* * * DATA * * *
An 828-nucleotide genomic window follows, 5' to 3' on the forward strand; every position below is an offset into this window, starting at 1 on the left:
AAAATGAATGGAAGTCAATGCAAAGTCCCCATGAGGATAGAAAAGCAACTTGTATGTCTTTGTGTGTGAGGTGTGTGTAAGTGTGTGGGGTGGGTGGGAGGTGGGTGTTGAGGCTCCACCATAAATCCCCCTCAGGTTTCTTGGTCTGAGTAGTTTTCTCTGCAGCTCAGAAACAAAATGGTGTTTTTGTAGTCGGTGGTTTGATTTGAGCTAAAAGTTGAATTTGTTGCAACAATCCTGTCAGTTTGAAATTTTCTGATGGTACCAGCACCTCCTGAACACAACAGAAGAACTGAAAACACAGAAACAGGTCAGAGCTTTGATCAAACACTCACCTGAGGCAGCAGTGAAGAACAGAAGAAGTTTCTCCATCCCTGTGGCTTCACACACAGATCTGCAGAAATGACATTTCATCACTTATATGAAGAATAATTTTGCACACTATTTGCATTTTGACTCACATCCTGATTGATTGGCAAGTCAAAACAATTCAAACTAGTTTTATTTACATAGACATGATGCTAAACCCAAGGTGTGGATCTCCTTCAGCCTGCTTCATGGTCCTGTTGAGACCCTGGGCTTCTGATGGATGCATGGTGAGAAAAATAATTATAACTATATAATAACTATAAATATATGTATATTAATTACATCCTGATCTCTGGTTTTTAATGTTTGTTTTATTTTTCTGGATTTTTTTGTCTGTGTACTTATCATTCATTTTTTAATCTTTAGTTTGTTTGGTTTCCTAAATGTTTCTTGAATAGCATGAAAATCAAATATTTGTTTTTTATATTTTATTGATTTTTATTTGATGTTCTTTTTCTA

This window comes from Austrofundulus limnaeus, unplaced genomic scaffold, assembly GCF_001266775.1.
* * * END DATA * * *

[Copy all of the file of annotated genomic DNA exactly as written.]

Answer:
An 828-nucleotide genomic window follows, 5' to 3' on the forward strand; every position below is an offset into this window, starting at 1 on the left:
AAAATGAATGGAAGTCAATGCAAAGTCCCCATGAGGATAGAAAAGCAACTTGTATGTCTTTGTGTGTGAGGTGTGTGTAAGTGTGTGGGGTGGGTGGGAGGTGGGTGTTGAGGCTCCACCATAAATCCCCCTCAGGTTTCTTGGTCTGAGTAGTTTTCTCTGCAGCTCAGAAACAAAATGGTGTTTTTGTAGTCGGTGGTTTGATTTGAGCTAAAAGTTGAATTTGTTGCAACAATCCTGTCAGTTTGAAATTTTCTGATGGTACCAGCACCTCCTGAACACAACAGAAGAACTGAAAACACAGAAACAGGTCAGAGCTTTGATCAAACACTCACCTGAGGCAGCAGTGAAGAACAGAAGAAGTTTCTCCATCCCTGTGGCTTCACACACAGATCTGCAGAAATGACATTTCATCACTTATATGAAGAATAATTTTGCACACTATTTGCATTTTGACTCACATCCTGATTGATTGGCAAGTCAAAACAATTCAAACTAGTTTTATTTACATAGACATGATGCTAAACCCAAGGTGTGGATCTCCTTCAGCCTGCTTCATGGTCCTGTTGAGACCCTGGGCTTCTGATGGATGCATGGTGAGAAAAATAATTATAACTATATAATAACTATAAATATATGTATATTAATTACATCCTGATCTCTGGTTTTTAATGTTTGTTTTATTTTTCTGGATTTTTTTGTCTGTGTACTTATCATTCATTTTTTAATCTTTAGTTTGTTTGGTTTCCTAAATGTTTCTTGAATAGCATGAAAATCAAATATTTGTTTTTTATATTTTATTGATTTTTATTTGATGTTCTTTTTCTA

This window comes from Austrofundulus limnaeus, unplaced genomic scaffold, assembly GCF_001266775.1.